Jerry and Rachel are two strangers thrown together by a mysterious phone call from a woman they have never met. Threatening their lives and family, she pushes Jerry and Rachel into a series of increasingly dangerous situations, using the technology of everyday life to track and control their every move.
Ben Campbell is a young, highly intelligent, student at M.I.T. in Boston who strives to succeed. Wanting a scholarship to transfer to Harvard School of Medicine with the desire to become a doctor, Ben learns that he cannot afford the $300,000 for the four to five years of schooling as he comes from a poor, working-class background. But one evening, Ben is introduced by his unorthodox math professor Micky Rosa into a small but secretive club of five. Students Jill, Choi, Kianna, and Fisher, who are being trained by Professor Rosa of the skill of card counting at blackjack. Intrigued by the desire to make money, Ben joins his new friends on secret weekend trips to Las Vegas where, using their skills of code talk and hand signals, they have Ben make hundreds of thousands of dollars in winning blackjack at casino after casino. Ben only wants to make enough money for the tuition to Harvard and then back out. But as fellow card counter, Jill Taylor, predicts, Ben becomes corrupted by greed ... Written by
The problem Prof. Rosa mentions in class with the three doors is known as the Monty Hall problem. See more »
The film failed to address the taxes each team member would have to pay from their winnings. See more »
'Winner, winner, chicken dinner.' Those words had been dancing around my head all night. I mean, it's Vegas lore, that phrase. Just ask any of the old-time pit bosses, they'll know. It was a Chinese dealer at Binion's who was first credited with the line. He would shout it every time he dealt blackjack. That was over 40 years ago, and the words still catch. 'Winner, winner, chicken dinner.' Yeah, try it. I had heard it at least 14 times that night. I couldn't lose. First...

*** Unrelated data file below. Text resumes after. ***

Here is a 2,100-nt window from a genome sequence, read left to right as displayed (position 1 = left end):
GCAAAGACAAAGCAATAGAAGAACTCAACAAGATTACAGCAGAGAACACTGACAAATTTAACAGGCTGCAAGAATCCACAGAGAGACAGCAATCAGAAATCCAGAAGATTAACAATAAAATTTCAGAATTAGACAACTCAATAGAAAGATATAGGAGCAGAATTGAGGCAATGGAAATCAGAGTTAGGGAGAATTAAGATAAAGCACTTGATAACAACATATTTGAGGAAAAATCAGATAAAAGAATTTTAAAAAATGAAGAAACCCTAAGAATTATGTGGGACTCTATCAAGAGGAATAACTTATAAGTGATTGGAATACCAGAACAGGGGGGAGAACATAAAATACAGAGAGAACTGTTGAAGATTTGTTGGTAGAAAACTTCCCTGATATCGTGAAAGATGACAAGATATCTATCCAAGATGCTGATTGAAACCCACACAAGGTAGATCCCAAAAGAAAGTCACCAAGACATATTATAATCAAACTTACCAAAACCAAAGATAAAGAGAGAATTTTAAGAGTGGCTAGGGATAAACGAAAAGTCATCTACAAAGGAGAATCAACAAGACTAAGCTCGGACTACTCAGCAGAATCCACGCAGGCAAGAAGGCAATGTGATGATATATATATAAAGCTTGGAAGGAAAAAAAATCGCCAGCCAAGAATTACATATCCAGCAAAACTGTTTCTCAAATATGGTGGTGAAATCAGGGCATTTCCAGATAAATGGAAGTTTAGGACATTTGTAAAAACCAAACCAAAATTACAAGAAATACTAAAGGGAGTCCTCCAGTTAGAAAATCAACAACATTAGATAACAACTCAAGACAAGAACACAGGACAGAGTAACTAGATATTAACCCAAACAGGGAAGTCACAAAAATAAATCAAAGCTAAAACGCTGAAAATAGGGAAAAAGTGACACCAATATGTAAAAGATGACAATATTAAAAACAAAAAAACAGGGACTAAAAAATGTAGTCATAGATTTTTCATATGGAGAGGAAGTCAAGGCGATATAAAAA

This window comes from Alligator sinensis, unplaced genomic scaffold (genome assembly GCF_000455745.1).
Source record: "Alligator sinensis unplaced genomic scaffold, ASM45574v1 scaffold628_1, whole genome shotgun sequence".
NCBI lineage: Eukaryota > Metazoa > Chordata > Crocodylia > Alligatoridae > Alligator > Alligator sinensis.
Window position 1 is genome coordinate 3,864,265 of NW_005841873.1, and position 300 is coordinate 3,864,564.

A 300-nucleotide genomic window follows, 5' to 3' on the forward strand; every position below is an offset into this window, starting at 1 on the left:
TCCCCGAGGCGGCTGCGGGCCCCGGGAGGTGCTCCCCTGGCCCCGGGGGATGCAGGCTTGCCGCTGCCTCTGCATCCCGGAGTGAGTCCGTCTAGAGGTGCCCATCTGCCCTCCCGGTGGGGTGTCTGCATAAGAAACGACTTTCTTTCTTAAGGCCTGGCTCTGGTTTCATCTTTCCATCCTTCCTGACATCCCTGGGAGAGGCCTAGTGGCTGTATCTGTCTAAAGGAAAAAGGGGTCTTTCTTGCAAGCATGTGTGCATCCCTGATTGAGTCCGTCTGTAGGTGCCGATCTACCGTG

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I personally think that Jim Sturgess is a very promising actor. His stage presence was believable and he has a lot in store for him. Being a film with Sturgess, Kevin Spacey and Laurence Fishbourne, I was pretty stoked for this film. However, 21 turns out to be quite drawn out and the trailer for the film seemed more exciting.
The story is inspired by a very popular book called "Bringing Down the House". The main character, Ben Campbell, goes to MIT and need 300,000 dollars to go to med school. To suffice this requirement, he is invited by a group of students to a Blackjack group. He learns the technique of counting cards and goes to Las Vegas every weekend to make money and enjoy the high roller life at the same time.
The premise of the story sounds very interesting. However the story seems to stray to many Hollywood clichés. Despite interesting characters, it can be pretty obvious how the characters affect the plot. The film also incorporate multiple strands of storyline together into one film. The film is built of Ben's experiences in Las Vegas, his relationship with his older friends/his mom, and the security professional who is trying to put an end to the Blackjack Team. Although the transitions between storyline are effective, the side stories aren't very exciting to watch and again it is pretty predictable.
The dialogue is very slick and fluid although I was not completely assured by Sturgess's ability to act and speak in American English. Also, the film doesn't throughly explain the concept of counting cards. I was confused to what he was doing at many points during the film. Also I think it was possible to cut out some of the scenes in the film. It got a little drawn out and wasn't adding much to the overall story plot.
When the ending was nearing, I felt like this was going to end very poorly. It had caused me to temporarily not like any of the characters. However, the film went a little further in the ending than I thought it was going to be and it turned to be a fulfilling ending. Overall, 21 was a bit of a disappointment. Despite the slick dialogue and promising story, it became too predictable and drawn out.
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